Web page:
Community Feature: Dr. Charles Infurna on Physical Activity for Student Development
As both a Research Associate for Children's Institute and a Track and Field Coach for Nazareth College, Dr. Charles Infurna lives at an interesting crosspoint of data-driven adolescent interaction. Having worked in middle and high school environments as a teacher for years before coming to work at Children's Insitute, Dr. Infurna has a unique perspective about how physical activity and physical play can help students develop resilience in the face of disappointment as well as an understanding of process vs. outcome goals.
Dr. Infurna coaches throwing for Nazareth, events including shotput, discus, weight throw, hammer, and javelin. At the collegiate level, he sees first-hand how physical activity and social-emotional learning are linked. He notes specifically that high pressure on athletes rarely leads to positive outcomes in their training and in their performance. Because he has a background in teaching, he was able to port many SEL-focused classroom strategies to his interactions with athletes: being personable, meeting individuals where they are rather than where we think they should be, learning about them on a personal level, developing relationships, and creating a safe space within the team. He explains that these strategies create trust and, in the long run, lead to better outcomes and more efficient interactions with students.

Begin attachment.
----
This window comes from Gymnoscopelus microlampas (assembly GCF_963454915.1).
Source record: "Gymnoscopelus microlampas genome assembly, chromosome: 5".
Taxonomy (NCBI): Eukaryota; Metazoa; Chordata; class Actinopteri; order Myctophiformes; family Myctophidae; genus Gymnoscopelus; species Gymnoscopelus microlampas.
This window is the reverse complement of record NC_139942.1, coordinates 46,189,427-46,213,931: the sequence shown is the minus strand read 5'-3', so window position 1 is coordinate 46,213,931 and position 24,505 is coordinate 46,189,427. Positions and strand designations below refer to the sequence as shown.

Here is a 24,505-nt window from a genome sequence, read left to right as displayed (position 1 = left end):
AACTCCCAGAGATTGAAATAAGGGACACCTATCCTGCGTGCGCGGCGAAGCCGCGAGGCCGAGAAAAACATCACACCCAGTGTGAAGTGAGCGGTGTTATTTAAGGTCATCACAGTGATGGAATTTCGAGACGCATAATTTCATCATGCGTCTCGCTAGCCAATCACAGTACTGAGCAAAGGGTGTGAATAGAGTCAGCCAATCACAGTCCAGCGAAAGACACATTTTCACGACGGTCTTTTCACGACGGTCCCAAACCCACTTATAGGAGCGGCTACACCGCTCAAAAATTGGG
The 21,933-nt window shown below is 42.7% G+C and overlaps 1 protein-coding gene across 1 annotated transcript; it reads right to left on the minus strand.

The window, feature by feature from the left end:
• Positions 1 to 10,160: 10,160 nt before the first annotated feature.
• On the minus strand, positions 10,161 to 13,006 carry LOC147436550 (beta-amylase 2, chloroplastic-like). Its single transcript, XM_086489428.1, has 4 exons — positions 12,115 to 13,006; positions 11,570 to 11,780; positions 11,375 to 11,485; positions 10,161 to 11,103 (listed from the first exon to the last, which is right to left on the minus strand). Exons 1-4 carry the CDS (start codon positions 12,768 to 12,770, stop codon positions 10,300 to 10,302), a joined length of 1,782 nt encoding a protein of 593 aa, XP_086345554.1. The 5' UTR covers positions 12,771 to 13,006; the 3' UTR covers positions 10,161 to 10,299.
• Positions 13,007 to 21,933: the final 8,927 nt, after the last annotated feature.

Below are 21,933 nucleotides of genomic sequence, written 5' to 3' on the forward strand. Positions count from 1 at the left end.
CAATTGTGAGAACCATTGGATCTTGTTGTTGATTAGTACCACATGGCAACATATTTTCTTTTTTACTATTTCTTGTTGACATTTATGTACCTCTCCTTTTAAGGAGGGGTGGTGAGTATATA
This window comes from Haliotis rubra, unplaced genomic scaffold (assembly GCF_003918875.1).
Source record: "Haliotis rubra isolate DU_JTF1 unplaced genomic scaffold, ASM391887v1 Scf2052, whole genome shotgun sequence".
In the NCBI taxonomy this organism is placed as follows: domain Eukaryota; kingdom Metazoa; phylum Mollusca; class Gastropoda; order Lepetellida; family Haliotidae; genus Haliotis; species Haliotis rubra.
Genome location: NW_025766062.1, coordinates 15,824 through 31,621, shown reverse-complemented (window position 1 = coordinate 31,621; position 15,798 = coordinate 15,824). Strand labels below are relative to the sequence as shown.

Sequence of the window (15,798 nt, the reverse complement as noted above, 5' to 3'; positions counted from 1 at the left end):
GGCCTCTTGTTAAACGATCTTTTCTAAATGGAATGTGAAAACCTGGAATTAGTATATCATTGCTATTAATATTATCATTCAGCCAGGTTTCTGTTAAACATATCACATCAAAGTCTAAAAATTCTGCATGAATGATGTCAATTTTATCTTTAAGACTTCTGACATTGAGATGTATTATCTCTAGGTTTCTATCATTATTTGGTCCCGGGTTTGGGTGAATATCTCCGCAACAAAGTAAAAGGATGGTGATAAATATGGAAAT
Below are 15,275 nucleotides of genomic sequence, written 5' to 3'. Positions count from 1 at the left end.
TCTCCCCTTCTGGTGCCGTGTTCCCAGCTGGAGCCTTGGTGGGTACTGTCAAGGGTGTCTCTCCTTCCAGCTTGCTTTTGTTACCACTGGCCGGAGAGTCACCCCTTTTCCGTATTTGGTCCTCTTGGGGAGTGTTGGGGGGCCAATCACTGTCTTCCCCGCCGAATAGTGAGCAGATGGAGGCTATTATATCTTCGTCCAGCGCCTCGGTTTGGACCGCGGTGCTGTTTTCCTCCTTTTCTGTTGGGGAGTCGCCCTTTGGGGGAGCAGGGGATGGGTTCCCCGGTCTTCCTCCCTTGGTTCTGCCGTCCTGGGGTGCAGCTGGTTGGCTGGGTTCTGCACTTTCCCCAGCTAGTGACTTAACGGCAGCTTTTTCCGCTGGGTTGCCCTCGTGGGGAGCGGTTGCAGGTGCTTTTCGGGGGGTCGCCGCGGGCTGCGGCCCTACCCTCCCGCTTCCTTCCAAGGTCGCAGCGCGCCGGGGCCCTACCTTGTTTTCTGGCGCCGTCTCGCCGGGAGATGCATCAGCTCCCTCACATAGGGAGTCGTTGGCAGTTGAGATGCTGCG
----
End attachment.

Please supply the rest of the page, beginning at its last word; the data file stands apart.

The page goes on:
With regard to developing resilience in students, Dr. Infurna explains how he teachers process goals vs. outcome goals. In essence, we may have outcome goals (throwing a javelin a specific distance, or achieving a certain grade on an exam), but without process goals, the outcomes are difficult to achieve. Working with young people on process goals (training and lifting weights every day, practicing throwing form, regularly reviewing the exam content and working with a tutor) leads to more control over outcomes and a better understanding of how to achieve. Working with young people on process vs. outcome goals is a strong tool that can be used to develop resilience and grit.